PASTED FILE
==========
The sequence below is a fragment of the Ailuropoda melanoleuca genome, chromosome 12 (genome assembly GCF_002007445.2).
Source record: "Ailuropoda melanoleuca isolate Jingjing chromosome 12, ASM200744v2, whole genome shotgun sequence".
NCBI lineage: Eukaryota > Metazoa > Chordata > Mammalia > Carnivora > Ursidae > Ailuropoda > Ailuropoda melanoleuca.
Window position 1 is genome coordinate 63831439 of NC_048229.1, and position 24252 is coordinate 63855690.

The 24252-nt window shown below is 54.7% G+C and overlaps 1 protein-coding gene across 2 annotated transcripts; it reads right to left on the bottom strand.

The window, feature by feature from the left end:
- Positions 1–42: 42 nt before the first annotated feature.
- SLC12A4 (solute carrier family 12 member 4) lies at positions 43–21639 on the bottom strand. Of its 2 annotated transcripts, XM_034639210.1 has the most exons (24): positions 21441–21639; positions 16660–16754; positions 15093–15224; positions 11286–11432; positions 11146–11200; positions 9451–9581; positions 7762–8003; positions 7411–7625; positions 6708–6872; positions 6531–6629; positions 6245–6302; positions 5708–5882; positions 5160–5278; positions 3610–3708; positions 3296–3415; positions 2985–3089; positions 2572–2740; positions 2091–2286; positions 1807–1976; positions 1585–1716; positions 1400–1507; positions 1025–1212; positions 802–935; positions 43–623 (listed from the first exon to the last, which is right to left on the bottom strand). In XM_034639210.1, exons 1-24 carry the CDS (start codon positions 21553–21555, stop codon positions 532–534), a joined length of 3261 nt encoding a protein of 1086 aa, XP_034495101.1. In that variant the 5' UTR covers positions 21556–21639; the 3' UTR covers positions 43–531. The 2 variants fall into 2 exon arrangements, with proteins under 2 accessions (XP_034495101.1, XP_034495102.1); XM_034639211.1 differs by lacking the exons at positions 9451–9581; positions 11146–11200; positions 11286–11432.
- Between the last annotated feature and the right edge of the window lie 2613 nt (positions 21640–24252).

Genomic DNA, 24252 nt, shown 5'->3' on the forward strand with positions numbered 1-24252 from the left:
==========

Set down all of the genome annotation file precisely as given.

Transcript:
The sequence below is a fragment of the Ailuropoda melanoleuca genome, chromosome 12 (genome assembly GCF_002007445.2).
Source record: "Ailuropoda melanoleuca isolate Jingjing chromosome 12, ASM200744v2, whole genome shotgun sequence".
NCBI lineage: Eukaryota > Metazoa > Chordata > Mammalia > Carnivora > Ursidae > Ailuropoda > Ailuropoda melanoleuca.
Window position 1 is genome coordinate 63831439 of NC_048229.1, and position 24252 is coordinate 63855690.

The 24252-nt window shown below is 54.7% G+C and overlaps 1 protein-coding gene across 2 annotated transcripts; it reads right to left on the bottom strand.

The window, feature by feature from the left end:
- Positions 1–42: 42 nt before the first annotated feature.
- SLC12A4 (solute carrier family 12 member 4) lies at positions 43–21639 on the bottom strand. Of its 2 annotated transcripts, XM_034639210.1 has the most exons (24): positions 21441–21639; positions 16660–16754; positions 15093–15224; positions 11286–11432; positions 11146–11200; positions 9451–9581; positions 7762–8003; positions 7411–7625; positions 6708–6872; positions 6531–6629; positions 6245–6302; positions 5708–5882; positions 5160–5278; positions 3610–3708; positions 3296–3415; positions 2985–3089; positions 2572–2740; positions 2091–2286; positions 1807–1976; positions 1585–1716; positions 1400–1507; positions 1025–1212; positions 802–935; positions 43–623 (listed from the first exon to the last, which is right to left on the bottom strand). In XM_034639210.1, exons 1-24 carry the CDS (start codon positions 21553–21555, stop codon positions 532–534), a joined length of 3261 nt encoding a protein of 1086 aa, XP_034495101.1. In that variant the 5' UTR covers positions 21556–21639; the 3' UTR covers positions 43–531. The 2 variants fall into 2 exon arrangements, with proteins under 2 accessions (XP_034495101.1, XP_034495102.1); XM_034639211.1 differs by lacking the exons at positions 9451–9581; positions 11146–11200; positions 11286–11432.
- Between the last annotated feature and the right edge of the window lie 2613 nt (positions 21640–24252).

Genomic DNA, 24252 nt, shown 5'->3' on the forward strand with positions numbered 1-24252 from the left: